November 30, 2009 | last updated May 26, 2012 9:18 am

Tweet Twice For Social Media Insurance

The Hartford Financial Services Group is adding a new twist to its cyber insurance policies, expanding the coverage to include liabilities associated with social media.

Drew Bartkiewicz, vice president of cyber and new media risk at The Hartford, said the coverage is meant to protect companies that are increasingly using social media as part of their everyday business, including for marketing or adverting purposes like creating and promoting user-generated contests.

The policy includes coverage for various social media liability exposures by employees or casual users of a company's Web site, including online defamation, advertising, and libel and slander.

Bartkiewicz said the coverage is important because social media is still a very untested area of law and business practice. He said the cost to leverage social media for a company is relatively cheap, but the uncertainty and potential liabilities associated with it could be expensive.

"Social media is so new that a lot of companies don't yet understand the risk," Bartkiewicz said. "Businesses can't operate in this environment with reckless abandonment, or else there are going to be some hard lessons learned."

Cyber liability insurance has been coming into its own in recent years, but has largely focused on coverage related to data breaches, including insuring expenses associated with data recovery and business interruption, and crisis management costs like the notification of affected parties and investigations by outside experts.

But the rise in popularity of social media is creating a new landscape for cyber risks, Bartkiewicz said.

The primary risk is false advertising and liability, especially in situations where companies use bloggers or community members to speak positively on their behalf, or to denigrate their competitor, Bartkiewicz said.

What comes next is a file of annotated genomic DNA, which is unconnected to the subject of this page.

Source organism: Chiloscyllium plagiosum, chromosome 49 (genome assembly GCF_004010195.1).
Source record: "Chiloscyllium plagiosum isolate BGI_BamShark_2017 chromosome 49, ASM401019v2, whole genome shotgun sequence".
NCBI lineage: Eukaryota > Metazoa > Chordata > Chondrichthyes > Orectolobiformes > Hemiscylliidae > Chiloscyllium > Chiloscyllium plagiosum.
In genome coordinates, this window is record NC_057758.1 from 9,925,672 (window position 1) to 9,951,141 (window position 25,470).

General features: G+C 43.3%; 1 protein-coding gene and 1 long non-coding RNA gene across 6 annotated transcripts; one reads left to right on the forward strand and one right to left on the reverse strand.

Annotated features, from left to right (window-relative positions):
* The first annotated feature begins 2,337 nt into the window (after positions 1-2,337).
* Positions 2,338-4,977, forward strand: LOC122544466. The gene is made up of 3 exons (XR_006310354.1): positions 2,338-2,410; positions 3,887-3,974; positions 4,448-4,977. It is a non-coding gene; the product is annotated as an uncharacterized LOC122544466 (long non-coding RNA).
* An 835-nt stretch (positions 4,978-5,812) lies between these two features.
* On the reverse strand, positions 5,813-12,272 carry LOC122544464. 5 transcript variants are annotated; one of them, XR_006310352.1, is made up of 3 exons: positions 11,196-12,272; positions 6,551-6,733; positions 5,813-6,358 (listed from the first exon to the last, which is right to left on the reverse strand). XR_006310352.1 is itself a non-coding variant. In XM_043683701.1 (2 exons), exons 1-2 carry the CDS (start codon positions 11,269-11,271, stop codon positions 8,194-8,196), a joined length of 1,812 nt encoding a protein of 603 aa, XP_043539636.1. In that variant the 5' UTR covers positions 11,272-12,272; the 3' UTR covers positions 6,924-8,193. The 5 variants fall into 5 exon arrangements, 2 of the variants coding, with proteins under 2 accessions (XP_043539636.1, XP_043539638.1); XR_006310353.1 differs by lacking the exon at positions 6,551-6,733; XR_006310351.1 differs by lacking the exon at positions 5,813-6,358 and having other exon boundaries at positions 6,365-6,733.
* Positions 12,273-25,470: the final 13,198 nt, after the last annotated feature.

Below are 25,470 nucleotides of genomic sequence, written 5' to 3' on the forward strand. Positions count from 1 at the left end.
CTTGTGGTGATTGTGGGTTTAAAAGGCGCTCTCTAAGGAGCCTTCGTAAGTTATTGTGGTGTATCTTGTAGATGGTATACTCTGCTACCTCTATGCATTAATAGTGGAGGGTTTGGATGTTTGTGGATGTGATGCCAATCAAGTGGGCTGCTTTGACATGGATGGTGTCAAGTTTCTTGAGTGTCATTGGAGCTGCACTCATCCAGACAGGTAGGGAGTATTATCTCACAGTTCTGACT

Blurring Liability

Lawsuits involving companies using customer-generated content to support their brand have already crept up. In 2008, for example, Subway filed suit against its chief rival Quiznos and the Web site iFilm.

Quiznos sponsored a contest in which customers provided user-generated commercials depicting people choosing Quiznos sandwiches over Subway.

In its lawsuit, Subway claimed that the consumer videos contained "literally false statements" and portrayed Subway in a "disparaging manner."

The case raised the question of liability: the users who made the denigrating remarks, or Quiznos for sponsoring the social media contest?

Bartkiewicz said that when companies leverage bloggers or community members to speak positively on their behalf, it oftentimes blurs the line between company advertising and word of mouth, creating a gray area in terms of legal liability.

"There is always a question of who is the liable, the blogger or the company," Bartkiewicz said. "But legal attention always turns to the entity that has insurance."

Earlier this year, the Federal Trade Commission tightened oversight on bloggers and other online social media platforms by requiring all online writers to disclose whether they're getting money or free goods from companies they review products for.

The new rule goes into effect in December, and raises the stakes in potential legal liabilities for companies that use user-generated content, Bartkiewicz said.

If bloggers are getting paid by a company they are writing about and don't disclose it, it could lead to potential lawsuits.

Product Infringement

Other potential liability exposures associated with online social media include product infringement.

In 2008, for example, eBay was ordered to pay over $60 million to luxury goods company LVMH, the makers of Luis Vuitton products, for allowing counterfeits of its goods to be sold on the Web site.

LVMH argued that its business was hurt by the sale of fake handbags and clothes on eBay, and eventually won the settlement.

Bartkiewicz said the new coverage is aimed at midsize and larger companies with $50 million in revenues and up. But during the first half of 2010, The Hartford will be offering a similar coverage aimed at smaller companies as well.

Greg Bordonaro is a Hartford Business Journal staff writer.

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